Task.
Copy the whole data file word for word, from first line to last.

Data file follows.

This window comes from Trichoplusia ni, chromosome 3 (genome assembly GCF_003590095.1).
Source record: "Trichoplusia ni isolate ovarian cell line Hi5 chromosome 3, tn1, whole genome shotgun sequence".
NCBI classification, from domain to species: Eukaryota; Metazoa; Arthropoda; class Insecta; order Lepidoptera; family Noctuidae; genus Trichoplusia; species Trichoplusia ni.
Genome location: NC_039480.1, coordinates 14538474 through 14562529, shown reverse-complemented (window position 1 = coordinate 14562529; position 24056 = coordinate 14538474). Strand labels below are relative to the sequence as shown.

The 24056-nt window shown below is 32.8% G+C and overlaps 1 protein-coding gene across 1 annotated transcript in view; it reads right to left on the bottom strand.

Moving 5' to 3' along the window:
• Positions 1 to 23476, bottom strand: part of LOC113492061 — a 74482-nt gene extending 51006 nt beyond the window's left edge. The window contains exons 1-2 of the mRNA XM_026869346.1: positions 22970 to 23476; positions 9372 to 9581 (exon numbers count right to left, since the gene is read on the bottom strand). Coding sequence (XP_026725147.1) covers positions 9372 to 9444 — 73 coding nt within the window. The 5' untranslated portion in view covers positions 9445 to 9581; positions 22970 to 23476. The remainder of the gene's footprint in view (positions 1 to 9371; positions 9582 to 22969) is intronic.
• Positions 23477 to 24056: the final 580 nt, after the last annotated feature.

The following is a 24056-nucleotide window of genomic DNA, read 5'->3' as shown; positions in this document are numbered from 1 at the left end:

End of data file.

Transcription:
This window comes from Trichoplusia ni, chromosome 3 (genome assembly GCF_003590095.1).
Source record: "Trichoplusia ni isolate ovarian cell line Hi5 chromosome 3, tn1, whole genome shotgun sequence".
NCBI classification, from domain to species: Eukaryota; Metazoa; Arthropoda; class Insecta; order Lepidoptera; family Noctuidae; genus Trichoplusia; species Trichoplusia ni.
Genome location: NC_039480.1, coordinates 14538474 through 14562529, shown reverse-complemented (window position 1 = coordinate 14562529; position 24056 = coordinate 14538474). Strand labels below are relative to the sequence as shown.

The 24056-nt window shown below is 32.8% G+C and overlaps 1 protein-coding gene across 1 annotated transcript in view; it reads right to left on the bottom strand.

Moving 5' to 3' along the window:
• Positions 1 to 23476, bottom strand: part of LOC113492061 — a 74482-nt gene extending 51006 nt beyond the window's left edge. The window contains exons 1-2 of the mRNA XM_026869346.1: positions 22970 to 23476; positions 9372 to 9581 (exon numbers count right to left, since the gene is read on the bottom strand). Coding sequence (XP_026725147.1) covers positions 9372 to 9444 — 73 coding nt within the window. The 5' untranslated portion in view covers positions 9445 to 9581; positions 22970 to 23476. The remainder of the gene's footprint in view (positions 1 to 9371; positions 9582 to 22969) is intronic.
• Positions 23477 to 24056: the final 580 nt, after the last annotated feature.

The following is a 24056-nucleotide window of genomic DNA, read 5'->3' as shown; positions in this document are numbered from 1 at the left end: